The Anglican Church of Uganda-COU will immediately set in motion processes to split from Canterbury, the seat of the Anglican Church worldwide once it officially communicates its support for same-sex marriages.
The Archbishop of the Church of Uganda, the Most Rev. Stephen Kaziimba Mugalu, says that they are only waiting for the official communication from the ongoing meeting of the College of Bishops by the Church of England to decide their next action.
“Homosexuality, lesbianism, trans-gender and other things of the kind…the Church of Uganda is still strong and will always be strongly opposed too. We can’t walk in the same direction as those who have gone astray. It is a process, we are discussing. Bishops are discussing it and it will end up in the Provincial Assembly where the head of the laity, province, and others will officially make a pronouncement,” said Archbishop Kaziimba.
He was delivering his Christmas message at his Namirembe residence. “All signs are indicating that they are going the wrong direction and I want to call upon the Church of Uganda, all believers, dioceses…let us strengthen our income generating projects so that we are not lured at all by the straying Church because of money,” Kaziimba said.
Kaziimba said that although the Church of Uganda is grateful to the Church of England for giving them the Gospel of Jesus Christ, they will never follow them in supporting homosexuality.
The Church of Uganda has already cut ties with the Episcopal Church of America, except for those who joined the Global Anglican Future Conference (GAFCON) movement to which the Church of Uganda subscribes.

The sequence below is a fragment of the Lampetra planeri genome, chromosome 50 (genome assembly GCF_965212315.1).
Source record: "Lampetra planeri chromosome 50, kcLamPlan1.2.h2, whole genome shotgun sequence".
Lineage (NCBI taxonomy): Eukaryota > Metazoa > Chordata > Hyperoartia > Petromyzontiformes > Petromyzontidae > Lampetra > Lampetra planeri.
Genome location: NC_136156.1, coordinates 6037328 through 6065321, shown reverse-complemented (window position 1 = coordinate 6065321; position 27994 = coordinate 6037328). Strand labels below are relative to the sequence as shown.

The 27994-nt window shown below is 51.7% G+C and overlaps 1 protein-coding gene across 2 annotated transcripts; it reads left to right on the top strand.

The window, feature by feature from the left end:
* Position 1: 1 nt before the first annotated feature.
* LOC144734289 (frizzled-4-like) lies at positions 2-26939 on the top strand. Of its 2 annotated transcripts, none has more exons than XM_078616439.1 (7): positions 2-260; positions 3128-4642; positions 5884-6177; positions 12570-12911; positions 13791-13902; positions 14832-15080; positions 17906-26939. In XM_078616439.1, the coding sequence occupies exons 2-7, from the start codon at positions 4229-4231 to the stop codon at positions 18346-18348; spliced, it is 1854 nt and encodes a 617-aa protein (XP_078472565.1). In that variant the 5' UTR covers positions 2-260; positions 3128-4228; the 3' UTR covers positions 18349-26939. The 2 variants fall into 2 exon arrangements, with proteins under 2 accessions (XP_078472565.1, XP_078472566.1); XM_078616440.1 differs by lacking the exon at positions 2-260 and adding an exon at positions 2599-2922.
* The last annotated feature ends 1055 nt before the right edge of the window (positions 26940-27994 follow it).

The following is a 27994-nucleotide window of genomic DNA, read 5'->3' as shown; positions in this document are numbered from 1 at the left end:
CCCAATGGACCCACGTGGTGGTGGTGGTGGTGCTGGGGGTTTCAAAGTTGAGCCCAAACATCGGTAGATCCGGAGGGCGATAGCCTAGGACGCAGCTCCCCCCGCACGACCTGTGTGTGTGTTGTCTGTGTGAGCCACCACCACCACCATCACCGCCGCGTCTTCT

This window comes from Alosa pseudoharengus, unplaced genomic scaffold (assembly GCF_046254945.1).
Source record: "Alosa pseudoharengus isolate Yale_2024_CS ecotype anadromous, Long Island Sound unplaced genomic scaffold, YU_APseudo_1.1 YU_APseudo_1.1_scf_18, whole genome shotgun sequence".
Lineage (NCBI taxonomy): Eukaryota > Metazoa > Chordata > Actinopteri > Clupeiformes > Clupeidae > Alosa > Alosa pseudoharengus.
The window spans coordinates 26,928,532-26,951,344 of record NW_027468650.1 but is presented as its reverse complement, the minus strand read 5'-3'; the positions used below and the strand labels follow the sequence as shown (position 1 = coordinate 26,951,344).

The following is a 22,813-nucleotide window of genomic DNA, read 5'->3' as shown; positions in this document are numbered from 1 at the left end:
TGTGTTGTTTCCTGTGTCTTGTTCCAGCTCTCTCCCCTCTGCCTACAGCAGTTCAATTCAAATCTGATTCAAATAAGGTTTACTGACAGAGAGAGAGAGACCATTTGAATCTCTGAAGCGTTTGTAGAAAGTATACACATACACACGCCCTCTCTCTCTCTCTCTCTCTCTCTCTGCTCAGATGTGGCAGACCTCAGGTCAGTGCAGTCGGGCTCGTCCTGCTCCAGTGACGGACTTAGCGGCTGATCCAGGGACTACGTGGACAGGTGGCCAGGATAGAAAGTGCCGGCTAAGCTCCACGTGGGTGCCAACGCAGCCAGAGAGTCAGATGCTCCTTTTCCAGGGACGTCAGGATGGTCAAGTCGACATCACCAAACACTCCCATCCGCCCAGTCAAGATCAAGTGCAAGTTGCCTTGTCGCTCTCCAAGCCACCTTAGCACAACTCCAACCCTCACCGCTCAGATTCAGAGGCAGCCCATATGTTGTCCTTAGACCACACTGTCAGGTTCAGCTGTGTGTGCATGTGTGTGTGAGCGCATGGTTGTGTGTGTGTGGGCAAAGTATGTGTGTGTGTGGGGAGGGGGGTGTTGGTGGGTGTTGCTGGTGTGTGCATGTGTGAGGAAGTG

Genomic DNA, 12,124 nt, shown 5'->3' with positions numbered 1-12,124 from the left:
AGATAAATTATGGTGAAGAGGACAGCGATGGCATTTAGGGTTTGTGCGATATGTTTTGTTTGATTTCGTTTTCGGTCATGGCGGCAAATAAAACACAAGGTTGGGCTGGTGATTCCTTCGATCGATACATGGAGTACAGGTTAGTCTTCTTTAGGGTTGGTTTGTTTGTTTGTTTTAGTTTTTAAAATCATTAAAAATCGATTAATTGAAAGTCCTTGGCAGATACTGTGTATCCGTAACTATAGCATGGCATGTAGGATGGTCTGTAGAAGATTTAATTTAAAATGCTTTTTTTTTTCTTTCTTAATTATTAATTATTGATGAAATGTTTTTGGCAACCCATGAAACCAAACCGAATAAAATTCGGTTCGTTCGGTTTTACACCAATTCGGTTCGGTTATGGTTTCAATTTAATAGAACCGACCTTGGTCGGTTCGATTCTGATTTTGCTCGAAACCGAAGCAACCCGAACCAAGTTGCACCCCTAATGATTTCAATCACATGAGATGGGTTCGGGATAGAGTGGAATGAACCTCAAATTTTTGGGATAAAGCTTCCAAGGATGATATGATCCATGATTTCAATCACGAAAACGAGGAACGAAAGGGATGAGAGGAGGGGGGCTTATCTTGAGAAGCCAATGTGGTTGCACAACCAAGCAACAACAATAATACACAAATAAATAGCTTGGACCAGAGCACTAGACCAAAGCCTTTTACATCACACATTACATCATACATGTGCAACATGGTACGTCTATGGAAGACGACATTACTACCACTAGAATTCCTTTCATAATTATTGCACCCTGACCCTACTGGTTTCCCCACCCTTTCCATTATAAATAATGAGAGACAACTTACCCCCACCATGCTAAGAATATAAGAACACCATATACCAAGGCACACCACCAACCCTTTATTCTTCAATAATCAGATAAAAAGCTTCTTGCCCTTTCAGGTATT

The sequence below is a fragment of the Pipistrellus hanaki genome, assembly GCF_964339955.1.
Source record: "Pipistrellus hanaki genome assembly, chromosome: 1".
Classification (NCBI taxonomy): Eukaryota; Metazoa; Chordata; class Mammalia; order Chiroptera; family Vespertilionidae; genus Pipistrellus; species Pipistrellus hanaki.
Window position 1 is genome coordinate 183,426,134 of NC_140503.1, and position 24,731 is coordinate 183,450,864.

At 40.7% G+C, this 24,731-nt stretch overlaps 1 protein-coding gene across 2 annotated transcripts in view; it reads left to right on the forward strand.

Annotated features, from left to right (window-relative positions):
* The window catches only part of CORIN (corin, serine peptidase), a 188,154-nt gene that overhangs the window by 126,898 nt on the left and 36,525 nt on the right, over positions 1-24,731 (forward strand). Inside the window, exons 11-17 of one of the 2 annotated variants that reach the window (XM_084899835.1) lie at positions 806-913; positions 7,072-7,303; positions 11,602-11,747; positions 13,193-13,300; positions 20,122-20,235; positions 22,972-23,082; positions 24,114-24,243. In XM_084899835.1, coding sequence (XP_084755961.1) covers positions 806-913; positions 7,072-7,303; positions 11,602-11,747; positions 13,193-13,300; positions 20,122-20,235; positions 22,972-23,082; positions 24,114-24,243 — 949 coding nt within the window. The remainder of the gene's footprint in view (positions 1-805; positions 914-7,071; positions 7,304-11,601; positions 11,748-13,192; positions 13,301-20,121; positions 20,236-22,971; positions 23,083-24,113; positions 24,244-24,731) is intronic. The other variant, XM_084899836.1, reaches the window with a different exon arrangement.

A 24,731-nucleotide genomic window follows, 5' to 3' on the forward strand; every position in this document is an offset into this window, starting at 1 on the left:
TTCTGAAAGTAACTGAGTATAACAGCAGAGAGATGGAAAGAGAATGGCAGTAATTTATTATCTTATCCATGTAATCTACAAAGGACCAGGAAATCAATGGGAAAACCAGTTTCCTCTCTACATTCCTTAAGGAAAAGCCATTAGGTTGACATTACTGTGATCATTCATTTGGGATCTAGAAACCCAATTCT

The GAFCON movement was formed in 2008 in Jerusalem after more than 1000 members of the Anglican Church broke away from the Lambeth Conference citing moral compromise, doctrinal error, and the collapse of biblical teachings in parts of the Anglican Communion.
At the center of their disagreement was the 2003 consecration of the Rev. Eugene Robinson, an openly gay priest in the USA as Bishop of the New Hampshire Diocese.
Kaziimba also tipped students, parents, and teachers that there are bad people trying to attract children into homosexuality by promising them money and sponsorship. “Children — please report such people to your Head Teachers and to your parents. I urge the government to set up a simple system whereby children can report these people to the relevant authorities who can investigate and take appropriate action,” he appealed.
He warned those recruiting children into homosexuality that they will face the wrath of God as written in the scriptures in the book of Matthew.
Kaziimba also encouraged parents to watch over their children during the school holidays, spend time with them, and disciple them.
“Just as God gave his only Son to us at Christmas, so you must also give yourselves sacrificially to your children. I especially appeal to parents to encourage their boy children to grow up into God-fearing men who respect their mothers, grandmothers, sisters, and all people. Let’s raise a new generation of boys who honor and respect the women in their families so we can put an end to the majority of gender-based violence in this country,” the Archbishop further noted.
While addressing the Lambeth Conference in July, Justin Welby, the Archbishop of Canterbury was quoted by the media trying to appease conservative Bishops by reaffirming a 1998 declaration that gay sex is a sin.
But at the same event, Welby reassured liberals that he would not punish national churches in the Communion that allow priests to marry same-sex couples. The Lambeth Conference is a decennial conference that brings together Bishops from across the world.
There has been a rift between conservatives and liberals in the worldwide Communion over the issue of homosexuality. Groups such as the Scottish Episcopal Church and the US Episcopal Church have endorsed same-sex marriages and admitted gay clergy.